Belief in or denial of God is the main issue
Monotheistic religion is essentially about primary belief in one Living God; the rest follows from this premise. In Islamic belief God has 99 "attributes" eg His Omniscience or Omnipotence. The Abrahamic religions are adamant on monotheism. Yes, there is no way of experimentally proving God's presence, but there are coherent evidences in support of this belief, such as a) all the Prophets who were known to be extremely honest and trustworthy in their life informing us of God, b) numerous signs (ayat, in Arabic) within and around us and in the cosmos testify His presence. These arguments cannot just be brushed aside as irrational or non-progressive.
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The benefit of a resolute belief in God has a positive impact on life: it has created a myriad of highly-motivated, spiritually-uplifted and self-regulated selfless individuals who have spent or even sacrificed their life for the good of others. The belief in God and a sense of accountability in the Hereafter is a catalyst to those actions.
Then there is the classical argument: imagine there is no God. Believers do not lose anything on Earth. But imagine there is one, what happens to deniers in the Hereafter?
It is true that religion was and can be misused to foster division, hatred and cruelty; but history is the evidence that most wars, destruction, ethnic cleansing and killings were the result of manipulative politics or selfish use of religions, rather than the inherent faiths in and of themselves.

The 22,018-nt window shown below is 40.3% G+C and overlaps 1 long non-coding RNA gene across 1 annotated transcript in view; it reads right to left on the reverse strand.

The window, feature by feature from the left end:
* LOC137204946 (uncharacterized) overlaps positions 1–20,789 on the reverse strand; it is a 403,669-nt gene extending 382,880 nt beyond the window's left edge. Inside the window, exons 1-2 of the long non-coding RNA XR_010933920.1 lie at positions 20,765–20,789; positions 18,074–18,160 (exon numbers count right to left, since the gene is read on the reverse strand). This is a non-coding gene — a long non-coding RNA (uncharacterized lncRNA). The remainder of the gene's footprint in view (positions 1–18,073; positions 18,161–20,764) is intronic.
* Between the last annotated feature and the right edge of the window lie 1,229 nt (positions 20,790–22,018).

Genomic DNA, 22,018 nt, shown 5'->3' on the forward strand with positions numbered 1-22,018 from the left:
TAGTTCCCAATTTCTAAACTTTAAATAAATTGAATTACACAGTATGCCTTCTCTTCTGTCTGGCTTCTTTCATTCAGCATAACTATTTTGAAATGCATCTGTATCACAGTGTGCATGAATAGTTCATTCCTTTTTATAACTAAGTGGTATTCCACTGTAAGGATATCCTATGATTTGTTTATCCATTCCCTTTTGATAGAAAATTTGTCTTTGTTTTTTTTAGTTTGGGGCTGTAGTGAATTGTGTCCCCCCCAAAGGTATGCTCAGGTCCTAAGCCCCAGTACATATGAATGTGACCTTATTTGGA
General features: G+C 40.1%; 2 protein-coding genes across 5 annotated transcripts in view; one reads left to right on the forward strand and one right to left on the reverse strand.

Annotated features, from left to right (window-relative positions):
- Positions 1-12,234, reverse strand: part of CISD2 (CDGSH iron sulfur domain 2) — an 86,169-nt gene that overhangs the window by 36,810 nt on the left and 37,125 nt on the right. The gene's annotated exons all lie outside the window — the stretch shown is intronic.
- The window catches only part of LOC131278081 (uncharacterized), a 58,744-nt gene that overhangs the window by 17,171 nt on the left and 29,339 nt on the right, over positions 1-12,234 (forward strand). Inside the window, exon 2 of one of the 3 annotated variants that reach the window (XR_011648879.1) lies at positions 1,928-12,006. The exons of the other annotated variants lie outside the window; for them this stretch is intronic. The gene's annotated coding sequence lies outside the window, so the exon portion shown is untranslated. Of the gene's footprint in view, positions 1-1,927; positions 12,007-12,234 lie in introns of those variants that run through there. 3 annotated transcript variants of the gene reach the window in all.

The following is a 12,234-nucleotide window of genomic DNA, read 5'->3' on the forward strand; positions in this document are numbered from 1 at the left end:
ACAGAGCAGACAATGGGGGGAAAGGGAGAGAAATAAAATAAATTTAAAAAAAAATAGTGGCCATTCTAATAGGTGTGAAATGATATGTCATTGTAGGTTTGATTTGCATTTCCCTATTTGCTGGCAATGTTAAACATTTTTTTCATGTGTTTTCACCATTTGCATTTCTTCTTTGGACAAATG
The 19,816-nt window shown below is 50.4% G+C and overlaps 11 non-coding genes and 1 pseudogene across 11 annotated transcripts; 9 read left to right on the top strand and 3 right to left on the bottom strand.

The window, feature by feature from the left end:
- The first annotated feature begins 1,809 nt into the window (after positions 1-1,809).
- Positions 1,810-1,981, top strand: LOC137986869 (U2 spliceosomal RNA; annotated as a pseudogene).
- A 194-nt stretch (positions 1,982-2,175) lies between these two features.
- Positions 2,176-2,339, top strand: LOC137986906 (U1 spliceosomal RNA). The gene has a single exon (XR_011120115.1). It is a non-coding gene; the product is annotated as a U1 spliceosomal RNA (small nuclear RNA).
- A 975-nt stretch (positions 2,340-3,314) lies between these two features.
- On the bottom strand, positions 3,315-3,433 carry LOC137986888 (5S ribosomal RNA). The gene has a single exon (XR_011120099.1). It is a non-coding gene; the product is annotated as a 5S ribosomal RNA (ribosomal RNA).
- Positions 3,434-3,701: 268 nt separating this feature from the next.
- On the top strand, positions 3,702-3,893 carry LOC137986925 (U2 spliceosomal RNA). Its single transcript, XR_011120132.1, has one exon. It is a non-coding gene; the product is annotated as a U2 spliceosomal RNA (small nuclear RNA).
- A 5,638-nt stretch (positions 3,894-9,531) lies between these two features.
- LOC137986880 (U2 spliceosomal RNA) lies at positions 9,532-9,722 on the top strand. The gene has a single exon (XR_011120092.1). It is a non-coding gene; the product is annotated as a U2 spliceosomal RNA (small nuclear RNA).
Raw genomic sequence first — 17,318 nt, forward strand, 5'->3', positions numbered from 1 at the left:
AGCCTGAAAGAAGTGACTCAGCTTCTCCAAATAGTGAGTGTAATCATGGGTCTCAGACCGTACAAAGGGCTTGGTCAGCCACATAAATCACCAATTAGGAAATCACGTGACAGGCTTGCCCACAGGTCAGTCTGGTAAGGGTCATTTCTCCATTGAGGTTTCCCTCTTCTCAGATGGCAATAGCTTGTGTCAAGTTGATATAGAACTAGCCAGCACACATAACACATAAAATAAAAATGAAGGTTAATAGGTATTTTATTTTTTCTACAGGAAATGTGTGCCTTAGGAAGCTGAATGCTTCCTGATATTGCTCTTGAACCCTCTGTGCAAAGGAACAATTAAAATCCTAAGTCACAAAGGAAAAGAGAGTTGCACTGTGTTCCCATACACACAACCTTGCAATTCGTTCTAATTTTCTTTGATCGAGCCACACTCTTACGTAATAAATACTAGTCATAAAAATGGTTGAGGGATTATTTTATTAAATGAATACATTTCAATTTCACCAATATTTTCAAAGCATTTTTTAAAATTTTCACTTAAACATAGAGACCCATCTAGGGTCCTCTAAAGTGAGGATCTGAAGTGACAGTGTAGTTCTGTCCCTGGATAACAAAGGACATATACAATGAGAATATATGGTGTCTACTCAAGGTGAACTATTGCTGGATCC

The complexity of body, mind, soul and spirit
There is obviously a common ground between the two approaches, the spiritual and the scientific. All living beings have phases or evolution in their life from birth to death. Without a doubt there is biological evolution in the world of low-level living beings, including many animals.
"The human mind may operate faster than light, but it cannot fully understand the mysteries of our universe and our life."
Our "evolution" in a mother's womb, from a zygote into a fully-fledged baby, is mentioned in the Quran - "And certainly We created man of an extract of clay, then We made him a small seed in a firm resting-place, then We made the seed a clot, then We made the clot a lump, then We made the lump bones, then We clothed the bones with flesh, then We caused it to grow into another creation, so blessed be Allah, the best of the creators" (chapter 23, verses 12-14).
So, religion is not irrational. It asks us to think very seriously about our place on this planet. Just because we are physically similar with some primates, I believe we cannot conclude that humans have evolved from them. Yes, gorillas and chimpanzees are biologically closest to humans and their DNA sequences are very similar, but that does not necessarily "prove" that a highly intelligent and spiritual man evolved from them. Even with very close DNA-similarity between two twin siblings we see incredible differences between their personality, ability and creativity.
The human mind may operate faster than light, but it cannot fully understand the mysteries of our universe and our life. It is time we step back and try to comprehend the highly coherent and intelligent universe and the "whole" of our existence. It is also time religious adherents practice their critical autonomy to continuously enhance their knowledge and understanding of our natural world. As for Muslims, I can only say that our belief and reason (aql, in Arabic) are intertwined; we should be the first to use this gift of reasoning.
Dr Muhammad Abdul Bari is an educationalist and parenting consultant.
Follow him on Twitter: @MAbdulBari
The views expressed in this article are the author's own and do not necessarily reflect Al Jazeera's editorial policy.